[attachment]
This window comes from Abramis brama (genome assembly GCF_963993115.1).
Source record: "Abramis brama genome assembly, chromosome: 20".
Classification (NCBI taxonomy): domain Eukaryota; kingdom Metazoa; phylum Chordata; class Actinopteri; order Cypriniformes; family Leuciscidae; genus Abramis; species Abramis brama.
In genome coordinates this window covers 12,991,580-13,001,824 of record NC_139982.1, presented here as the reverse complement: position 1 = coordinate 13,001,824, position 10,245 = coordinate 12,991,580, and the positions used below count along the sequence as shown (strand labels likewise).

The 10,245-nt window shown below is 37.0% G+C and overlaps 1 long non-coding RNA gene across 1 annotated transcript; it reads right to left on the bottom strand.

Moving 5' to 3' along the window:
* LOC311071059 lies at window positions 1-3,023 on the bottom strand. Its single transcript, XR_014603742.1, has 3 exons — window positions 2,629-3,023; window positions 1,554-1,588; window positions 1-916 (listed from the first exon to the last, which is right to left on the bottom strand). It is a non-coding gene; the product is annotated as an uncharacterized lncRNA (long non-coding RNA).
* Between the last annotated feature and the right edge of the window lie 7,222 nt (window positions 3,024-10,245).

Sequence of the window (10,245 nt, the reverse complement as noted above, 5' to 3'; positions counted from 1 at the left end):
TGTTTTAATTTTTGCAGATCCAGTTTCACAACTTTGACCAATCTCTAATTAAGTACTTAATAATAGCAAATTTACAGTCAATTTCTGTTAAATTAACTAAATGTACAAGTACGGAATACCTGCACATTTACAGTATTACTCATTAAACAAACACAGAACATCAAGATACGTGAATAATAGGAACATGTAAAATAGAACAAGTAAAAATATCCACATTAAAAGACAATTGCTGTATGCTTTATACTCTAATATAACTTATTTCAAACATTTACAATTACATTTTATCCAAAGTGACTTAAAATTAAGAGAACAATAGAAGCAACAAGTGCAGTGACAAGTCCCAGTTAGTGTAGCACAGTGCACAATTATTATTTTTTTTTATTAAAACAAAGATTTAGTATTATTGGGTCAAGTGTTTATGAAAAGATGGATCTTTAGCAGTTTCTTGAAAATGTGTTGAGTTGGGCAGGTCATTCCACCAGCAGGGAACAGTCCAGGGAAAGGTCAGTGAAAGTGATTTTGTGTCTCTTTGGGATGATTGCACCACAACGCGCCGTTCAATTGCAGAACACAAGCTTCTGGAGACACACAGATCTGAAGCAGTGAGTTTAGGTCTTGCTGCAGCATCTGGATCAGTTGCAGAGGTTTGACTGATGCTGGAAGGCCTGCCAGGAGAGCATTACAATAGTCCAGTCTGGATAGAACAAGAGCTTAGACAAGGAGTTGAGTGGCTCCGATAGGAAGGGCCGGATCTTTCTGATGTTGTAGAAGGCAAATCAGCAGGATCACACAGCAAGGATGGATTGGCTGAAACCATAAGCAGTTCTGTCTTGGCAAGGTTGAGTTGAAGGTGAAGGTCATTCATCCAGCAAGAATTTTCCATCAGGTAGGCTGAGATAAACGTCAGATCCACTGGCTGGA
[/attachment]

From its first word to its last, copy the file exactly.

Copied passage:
This window comes from Abramis brama (genome assembly GCF_963993115.1).
Source record: "Abramis brama genome assembly, chromosome: 20".
Classification (NCBI taxonomy): domain Eukaryota; kingdom Metazoa; phylum Chordata; class Actinopteri; order Cypriniformes; family Leuciscidae; genus Abramis; species Abramis brama.
In genome coordinates this window covers 12,991,580-13,001,824 of record NC_139982.1, presented here as the reverse complement: position 1 = coordinate 13,001,824, position 10,245 = coordinate 12,991,580, and the positions used below count along the sequence as shown (strand labels likewise).

The 10,245-nt window shown below is 37.0% G+C and overlaps 1 long non-coding RNA gene across 1 annotated transcript; it reads right to left on the bottom strand.

Moving 5' to 3' along the window:
* LOC311071059 lies at window positions 1-3,023 on the bottom strand. Its single transcript, XR_014603742.1, has 3 exons — window positions 2,629-3,023; window positions 1,554-1,588; window positions 1-916 (listed from the first exon to the last, which is right to left on the bottom strand). It is a non-coding gene; the product is annotated as an uncharacterized lncRNA (long non-coding RNA).
* Between the last annotated feature and the right edge of the window lie 7,222 nt (window positions 3,024-10,245).

Sequence of the window (10,245 nt, the reverse complement as noted above, 5' to 3'; positions counted from 1 at the left end):
TGTTTTAATTTTTGCAGATCCAGTTTCACAACTTTGACCAATCTCTAATTAAGTACTTAATAATAGCAAATTTACAGTCAATTTCTGTTAAATTAACTAAATGTACAAGTACGGAATACCTGCACATTTACAGTATTACTCATTAAACAAACACAGAACATCAAGATACGTGAATAATAGGAACATGTAAAATAGAACAAGTAAAAATATCCACATTAAAAGACAATTGCTGTATGCTTTATACTCTAATATAACTTATTTCAAACATTTACAATTACATTTTATCCAAAGTGACTTAAAATTAAGAGAACAATAGAAGCAACAAGTGCAGTGACAAGTCCCAGTTAGTGTAGCACAGTGCACAATTATTATTTTTTTTTATTAAAACAAAGATTTAGTATTATTGGGTCAAGTGTTTATGAAAAGATGGATCTTTAGCAGTTTCTTGAAAATGTGTTGAGTTGGGCAGGTCATTCCACCAGCAGGGAACAGTCCAGGGAAAGGTCAGTGAAAGTGATTTTGTGTCTCTTTGGGATGATTGCACCACAACGCGCCGTTCAATTGCAGAACACAAGCTTCTGGAGACACACAGATCTGAAGCAGTGAGTTTAGGTCTTGCTGCAGCATCTGGATCAGTTGCAGAGGTTTGACTGATGCTGGAAGGCCTGCCAGGAGAGCATTACAATAGTCCAGTCTGGATAGAACAAGAGCTTAGACAAGGAGTTGAGTGGCTCCGATAGGAAGGGCCGGATCTTTCTGATGTTGTAGAAGGCAAATCAGCAGGATCACACAGCAAGGATGGATTGGCTGAAACCATAAGCAGTTCTGTCTTGGCAAGGTTGAGTTGAAGGTGAAGGTCATTCATCCAGCAAGAATTTTCCATCAGGTAGGCTGAGATAAACGTCAGATCCACTGGCTGGA